Guy Stair Sainty has a few good stories of artists whose work has seen wild swings in valuation over long periods of time. This one about the up and downs of a single work, Lawrence Alma Tadema’s Finding of Moses, remains on of the best illustrations of how art prices measure distribution (demand among buyers,) not art historical merit. Read to the end for the final twist in the tale:Continue Reading
Sotheby’s announced its lead Contemporary art work for London in March. Gerhard Richter’s Eisberg from 1982 (estimated at £8-12 million,) Eisberg is the largest of three Iceberg paintings made by Richter. One of the three works, Eis (1981) sold at Sotheby’s London in February 2012 for £4.3 million ($6.75 million). The last of the three is owned by the Fisher family and is expected to become part of the SFMoMA collection eventually.
Here’s Sotheby’s press release:Continue Reading
The rumblings that began in the German press last week and were picked up in New York by the Observer that Auctionata was unable to meet its payroll in December and failed to raise another round of financing, have been confirmed today. The company is seeking court protection; other reports have Paddle8 buying itself back from the merger and raising new money.
Here’s the Antiques Trade Gazette but you’ll see this around the entire art web-sphere today:Continue Reading
Christy MacLear, former Executive Director of the Robert Rauschenberg Foundation, speaks about building the Rauschenberg Foundation at the Institute for Artists Estates Conference in Berlin last September. Rauschenberg put some thought into his own legacy before he died. From arts education to the environment, Rauschenberg wanted his Foundation to have an impact on several areas. It was left to MacLear to build a bridge between Rauschenberg’s interests and the community at large.
MacLear emphasizes the importance of understanding a foundation’s assets and creating create a “time horizon” in which goals should be accomplished. MacLear’s task was to understand the artist’s “values,” so she could, in turn, help the heirs and foundation decide what to do with the assets.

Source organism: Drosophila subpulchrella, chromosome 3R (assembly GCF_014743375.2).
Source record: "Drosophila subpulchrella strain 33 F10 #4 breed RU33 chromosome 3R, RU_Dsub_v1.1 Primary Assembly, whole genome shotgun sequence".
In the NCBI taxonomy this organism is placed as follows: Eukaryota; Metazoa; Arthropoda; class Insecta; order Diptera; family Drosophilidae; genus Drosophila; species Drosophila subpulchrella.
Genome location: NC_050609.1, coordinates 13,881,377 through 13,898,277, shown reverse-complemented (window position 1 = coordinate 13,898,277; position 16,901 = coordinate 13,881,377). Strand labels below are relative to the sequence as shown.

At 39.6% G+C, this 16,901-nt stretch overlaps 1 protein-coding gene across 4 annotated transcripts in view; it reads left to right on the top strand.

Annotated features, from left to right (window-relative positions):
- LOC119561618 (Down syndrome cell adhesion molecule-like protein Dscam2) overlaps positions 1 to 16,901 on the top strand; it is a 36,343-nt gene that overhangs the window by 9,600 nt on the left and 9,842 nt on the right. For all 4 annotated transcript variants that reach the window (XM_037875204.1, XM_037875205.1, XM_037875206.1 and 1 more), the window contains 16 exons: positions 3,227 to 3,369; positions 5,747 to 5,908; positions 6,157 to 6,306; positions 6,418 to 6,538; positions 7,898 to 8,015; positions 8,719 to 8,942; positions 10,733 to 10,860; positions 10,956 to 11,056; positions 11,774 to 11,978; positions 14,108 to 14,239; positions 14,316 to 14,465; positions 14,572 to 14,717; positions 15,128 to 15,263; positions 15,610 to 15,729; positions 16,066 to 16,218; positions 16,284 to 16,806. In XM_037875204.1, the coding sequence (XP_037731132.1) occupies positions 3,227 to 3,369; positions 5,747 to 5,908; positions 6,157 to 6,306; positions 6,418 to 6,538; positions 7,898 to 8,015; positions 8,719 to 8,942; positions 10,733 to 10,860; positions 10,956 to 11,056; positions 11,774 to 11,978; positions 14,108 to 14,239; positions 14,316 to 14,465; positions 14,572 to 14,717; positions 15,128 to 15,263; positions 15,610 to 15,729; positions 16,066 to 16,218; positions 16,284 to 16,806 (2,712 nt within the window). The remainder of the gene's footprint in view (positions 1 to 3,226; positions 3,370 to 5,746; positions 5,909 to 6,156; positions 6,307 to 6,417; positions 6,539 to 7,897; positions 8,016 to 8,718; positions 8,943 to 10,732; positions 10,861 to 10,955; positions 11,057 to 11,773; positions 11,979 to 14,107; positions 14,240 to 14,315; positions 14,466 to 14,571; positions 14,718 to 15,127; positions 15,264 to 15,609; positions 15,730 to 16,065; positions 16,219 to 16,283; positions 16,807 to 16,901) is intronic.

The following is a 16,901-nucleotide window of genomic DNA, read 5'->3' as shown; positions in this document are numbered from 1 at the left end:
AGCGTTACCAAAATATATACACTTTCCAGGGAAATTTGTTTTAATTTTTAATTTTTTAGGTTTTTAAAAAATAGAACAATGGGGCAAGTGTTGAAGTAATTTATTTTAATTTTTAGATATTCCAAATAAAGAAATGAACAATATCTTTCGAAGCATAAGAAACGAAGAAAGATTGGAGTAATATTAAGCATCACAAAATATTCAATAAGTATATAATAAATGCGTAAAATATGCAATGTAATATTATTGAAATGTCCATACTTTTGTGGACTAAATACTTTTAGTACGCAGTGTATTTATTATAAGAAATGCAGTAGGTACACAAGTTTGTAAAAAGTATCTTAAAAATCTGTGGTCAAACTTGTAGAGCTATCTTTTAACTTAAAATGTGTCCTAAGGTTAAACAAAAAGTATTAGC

In addition, the Robert Rauschenberg Foundation chose to make Rauschenberg’s copyright open to public use keeping with their belief in “art as a communicative currency.”
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The market for paintings by Le Corbusier has been on a tear these last two years with dramatic sales above £1m on successive occasions. Although the bidding frenzy seems to have cooled by the time the Heidi Weber Museum offered a work last fall in New York, there was still a buyer at the $4m+ level.
Now Christie’s is offering several works from the Heidi Weber Museum which has been closed after its 50-year land lease in Switzerland ran its course.
Colin Gleadell has the whole fascinating story in the Telegraph but here’s the market history prior to the recent run-up:Continue Reading
Aside from the useful reminder that London’s role as global art-trading center is not as long-lived—especially in contemporary art—as many might assume, Jonathan Jones has a good essay on how the spectacular success of the YBAs and Contemporary art has benefitted Britain’s position in the world:Continue Reading
The New York Times profiles Michael Govan and LACMA’s transformational expansion project. The profile has the usual take on Govan’s personality but focuses on the question of whether he can raise the money necessary to build a new museum.
Sotheby’s has discovered another fake from the same source as the Frans Hals. This is one is a painting of St. Jerome attributed to ‘Circle of Parmigianino’ and was sold in January of 2012 but now has been deemed a fake due to the presence of a modern pigment throughout the work.
Bendor Grosvenor has Sotheby’s statement:Continue Reading